Decision No. 16,395
Appeal of A.F. from action of the Board of Education of the Alden Central School District regarding transportation.
Decision No. 16,395
(August 21, 2012)
Hodgson Russ LLP, attorneys for respondent, Andrew J. Freedman, Esq., of counsel
GREY, Acting Commissioner.--Petitioner appeals the refusal of the Board of Education of the Alden Central School District (“respondent”) to provide transportation to her based on its determination that she is not homeless within the meaning of the McKinney-Vento Homeless Assistance Improvements Act (42 USC §11431 etseq., “McKinney-Vento”). The appeal must be dismissed.
At the beginning of the 2011-2012 school year, petitioner resided with her parents within the district and attended respondent’s high school. In December 2011, petitioner moved out of her parents’ home. She immediately began living with C.D., a resident of the Cleveland-Hill Union Free School District (“Cleveland-Hill”). Thereafter, petitioner requested transportation from C.D.’s home to school in respondent’s district. In her request for transportation, petitioner alleged that she was homeless. Based upon petitioner’s claim that she was homeless, the district initially provided the transportation.
By letter dated January 30, 2012, the high school principal asked C.D. to provide proof that A.F. was homeless. In response, petitioner submitted a letter from C.D., dated February 18, 2012, stating that petitioner was forced to leave her parents’ home due to a domestic violence situation. Subsequently, the district gave petitioner another opportunity to submit evidence proving that she was homeless, but petitioner failed to submit any information.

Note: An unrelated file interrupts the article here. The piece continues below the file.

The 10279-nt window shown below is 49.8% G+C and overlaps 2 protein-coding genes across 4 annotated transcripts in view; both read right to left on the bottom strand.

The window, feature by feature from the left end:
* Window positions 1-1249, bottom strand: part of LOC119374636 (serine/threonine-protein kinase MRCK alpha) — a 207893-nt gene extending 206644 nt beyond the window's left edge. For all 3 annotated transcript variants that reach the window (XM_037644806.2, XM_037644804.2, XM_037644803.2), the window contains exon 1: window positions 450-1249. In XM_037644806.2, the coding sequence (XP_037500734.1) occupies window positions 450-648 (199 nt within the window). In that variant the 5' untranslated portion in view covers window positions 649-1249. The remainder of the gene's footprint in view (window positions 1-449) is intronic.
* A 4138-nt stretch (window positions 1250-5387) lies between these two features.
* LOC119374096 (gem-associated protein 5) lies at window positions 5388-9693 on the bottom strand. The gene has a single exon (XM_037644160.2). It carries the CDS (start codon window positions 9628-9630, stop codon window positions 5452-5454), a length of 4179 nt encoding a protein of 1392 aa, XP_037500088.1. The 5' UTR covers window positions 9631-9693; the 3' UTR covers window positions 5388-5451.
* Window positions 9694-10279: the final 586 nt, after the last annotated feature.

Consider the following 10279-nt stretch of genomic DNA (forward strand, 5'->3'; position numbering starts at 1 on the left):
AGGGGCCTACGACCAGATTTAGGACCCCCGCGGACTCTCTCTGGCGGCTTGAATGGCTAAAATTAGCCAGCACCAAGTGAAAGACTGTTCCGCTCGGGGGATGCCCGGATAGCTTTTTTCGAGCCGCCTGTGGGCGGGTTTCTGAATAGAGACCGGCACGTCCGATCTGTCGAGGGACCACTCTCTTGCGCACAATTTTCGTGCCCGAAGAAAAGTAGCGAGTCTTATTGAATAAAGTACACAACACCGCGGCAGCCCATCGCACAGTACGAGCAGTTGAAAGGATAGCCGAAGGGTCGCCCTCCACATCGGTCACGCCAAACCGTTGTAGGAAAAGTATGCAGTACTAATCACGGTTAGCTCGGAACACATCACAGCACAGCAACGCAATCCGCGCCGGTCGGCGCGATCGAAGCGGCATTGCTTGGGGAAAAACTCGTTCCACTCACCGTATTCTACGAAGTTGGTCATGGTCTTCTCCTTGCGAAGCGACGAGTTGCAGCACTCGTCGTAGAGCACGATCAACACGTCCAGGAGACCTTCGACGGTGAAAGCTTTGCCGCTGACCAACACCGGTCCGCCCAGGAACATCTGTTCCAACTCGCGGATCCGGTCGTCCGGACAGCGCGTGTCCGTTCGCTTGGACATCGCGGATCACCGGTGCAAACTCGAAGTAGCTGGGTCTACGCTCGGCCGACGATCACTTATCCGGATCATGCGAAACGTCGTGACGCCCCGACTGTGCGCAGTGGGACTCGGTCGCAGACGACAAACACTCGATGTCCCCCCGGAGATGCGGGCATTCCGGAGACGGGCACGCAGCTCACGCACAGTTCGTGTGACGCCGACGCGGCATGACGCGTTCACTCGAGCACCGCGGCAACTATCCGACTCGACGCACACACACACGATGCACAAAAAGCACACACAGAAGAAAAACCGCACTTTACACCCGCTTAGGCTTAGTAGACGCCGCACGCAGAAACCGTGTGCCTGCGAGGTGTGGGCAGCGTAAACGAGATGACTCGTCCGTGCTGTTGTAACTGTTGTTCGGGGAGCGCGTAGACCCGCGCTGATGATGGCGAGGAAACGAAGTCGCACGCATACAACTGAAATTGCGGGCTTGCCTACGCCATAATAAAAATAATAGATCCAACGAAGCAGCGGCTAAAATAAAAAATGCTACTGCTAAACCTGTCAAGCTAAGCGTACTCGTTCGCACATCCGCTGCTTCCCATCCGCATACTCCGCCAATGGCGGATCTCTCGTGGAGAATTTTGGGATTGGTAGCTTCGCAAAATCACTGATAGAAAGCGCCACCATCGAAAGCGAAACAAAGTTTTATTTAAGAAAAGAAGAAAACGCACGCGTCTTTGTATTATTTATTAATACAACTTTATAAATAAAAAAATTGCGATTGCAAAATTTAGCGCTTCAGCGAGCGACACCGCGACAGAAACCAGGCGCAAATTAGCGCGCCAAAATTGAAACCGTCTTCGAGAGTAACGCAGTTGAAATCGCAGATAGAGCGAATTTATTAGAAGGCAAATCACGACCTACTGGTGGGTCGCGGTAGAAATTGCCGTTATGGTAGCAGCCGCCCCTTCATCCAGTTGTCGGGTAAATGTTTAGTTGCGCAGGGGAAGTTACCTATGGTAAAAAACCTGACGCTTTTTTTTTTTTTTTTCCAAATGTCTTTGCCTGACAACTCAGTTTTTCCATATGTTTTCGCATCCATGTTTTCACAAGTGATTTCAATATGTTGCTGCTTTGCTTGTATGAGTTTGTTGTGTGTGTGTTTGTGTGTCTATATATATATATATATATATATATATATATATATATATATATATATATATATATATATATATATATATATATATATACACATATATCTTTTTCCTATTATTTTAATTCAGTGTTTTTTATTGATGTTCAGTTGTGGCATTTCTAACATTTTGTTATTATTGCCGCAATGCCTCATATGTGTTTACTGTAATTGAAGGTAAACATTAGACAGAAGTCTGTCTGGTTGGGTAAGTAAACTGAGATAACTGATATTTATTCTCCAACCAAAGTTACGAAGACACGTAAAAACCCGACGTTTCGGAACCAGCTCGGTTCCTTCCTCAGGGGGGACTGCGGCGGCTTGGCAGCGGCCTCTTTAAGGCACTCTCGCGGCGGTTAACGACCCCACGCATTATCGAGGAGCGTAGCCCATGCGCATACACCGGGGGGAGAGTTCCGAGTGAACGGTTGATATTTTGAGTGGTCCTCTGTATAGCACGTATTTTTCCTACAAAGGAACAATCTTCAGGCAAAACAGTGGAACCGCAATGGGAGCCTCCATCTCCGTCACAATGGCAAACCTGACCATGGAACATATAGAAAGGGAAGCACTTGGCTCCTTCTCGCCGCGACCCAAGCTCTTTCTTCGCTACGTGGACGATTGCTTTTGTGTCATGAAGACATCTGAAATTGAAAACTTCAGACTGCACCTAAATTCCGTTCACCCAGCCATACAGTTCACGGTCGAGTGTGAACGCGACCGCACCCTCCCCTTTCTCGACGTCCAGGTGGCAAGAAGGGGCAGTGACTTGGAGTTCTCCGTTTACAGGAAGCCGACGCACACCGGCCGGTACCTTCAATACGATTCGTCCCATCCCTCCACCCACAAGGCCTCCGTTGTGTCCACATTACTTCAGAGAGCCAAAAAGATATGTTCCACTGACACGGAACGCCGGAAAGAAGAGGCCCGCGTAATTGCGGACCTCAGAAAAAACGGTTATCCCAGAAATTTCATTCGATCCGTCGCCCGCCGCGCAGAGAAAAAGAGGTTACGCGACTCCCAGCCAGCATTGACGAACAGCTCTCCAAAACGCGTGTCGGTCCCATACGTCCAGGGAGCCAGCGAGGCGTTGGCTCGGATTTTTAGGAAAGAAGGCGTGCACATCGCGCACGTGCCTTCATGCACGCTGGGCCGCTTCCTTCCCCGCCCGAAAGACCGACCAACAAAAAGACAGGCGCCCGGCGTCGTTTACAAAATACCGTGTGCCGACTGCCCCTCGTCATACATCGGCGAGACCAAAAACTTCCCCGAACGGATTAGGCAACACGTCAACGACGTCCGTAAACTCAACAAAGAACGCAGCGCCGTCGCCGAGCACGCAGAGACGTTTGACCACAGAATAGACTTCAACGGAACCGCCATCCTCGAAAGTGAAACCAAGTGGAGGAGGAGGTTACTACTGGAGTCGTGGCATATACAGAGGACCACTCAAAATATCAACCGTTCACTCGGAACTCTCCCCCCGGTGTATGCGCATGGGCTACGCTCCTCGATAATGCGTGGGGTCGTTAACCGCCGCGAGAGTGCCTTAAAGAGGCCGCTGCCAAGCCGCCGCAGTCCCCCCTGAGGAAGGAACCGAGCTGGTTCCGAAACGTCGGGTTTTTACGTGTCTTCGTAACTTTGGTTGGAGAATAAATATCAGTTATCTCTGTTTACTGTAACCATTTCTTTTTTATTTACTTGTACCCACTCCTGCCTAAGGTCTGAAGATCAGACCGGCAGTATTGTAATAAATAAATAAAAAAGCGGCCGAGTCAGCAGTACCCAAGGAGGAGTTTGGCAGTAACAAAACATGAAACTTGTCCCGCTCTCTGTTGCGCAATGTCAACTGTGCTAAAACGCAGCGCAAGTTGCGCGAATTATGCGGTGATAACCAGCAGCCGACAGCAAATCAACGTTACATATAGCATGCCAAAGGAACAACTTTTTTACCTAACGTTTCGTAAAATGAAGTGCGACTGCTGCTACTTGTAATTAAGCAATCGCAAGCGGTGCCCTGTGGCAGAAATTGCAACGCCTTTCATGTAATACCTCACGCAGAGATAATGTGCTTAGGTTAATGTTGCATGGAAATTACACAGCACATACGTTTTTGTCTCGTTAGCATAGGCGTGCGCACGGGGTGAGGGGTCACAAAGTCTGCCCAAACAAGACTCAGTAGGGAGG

The district then conducted home visits to petitioner’s parents’ home and to C.D.’s home. By letter dated April 16, 2012, the principal notified petitioner that, based upon the evidence submitted and the information gathered during the home visits, he had determined that she was not homeless. The letter further indicated that, effective April 27, 2012, transportation to and from school from C.D.’s out-of-district residence would be discontinued, because petitioner was not homeless. This appeal ensued. Petitioner’s request for interim relief was granted on May 8, 2012.
Petitioner alleges that she is a homeless student entitled to transportation between school and C.D.’s residence. Respondent alleges that petitioner is not a homeless student and, therefore, is not entitled to transportation.
Education Law §3209 (1)(a) defines a homeless child as:
1. a child or youth who lacks a fixed, regular, and adequate night-time residence, including a child or youth who is:
i. sharing the housing of other persons
due to a loss of housing, economic
hardship or a similar reason;
ii. living in motels, hotels, trailer parks
or camping grounds due to the lack of
alternative adequate accommodations;
iii. abandoned in hospitals;
iv. awaiting foster care placement; or
v. a migratory child ... who qualifies
as homeless under any of the provisions
of clauses (i) through (iv) of this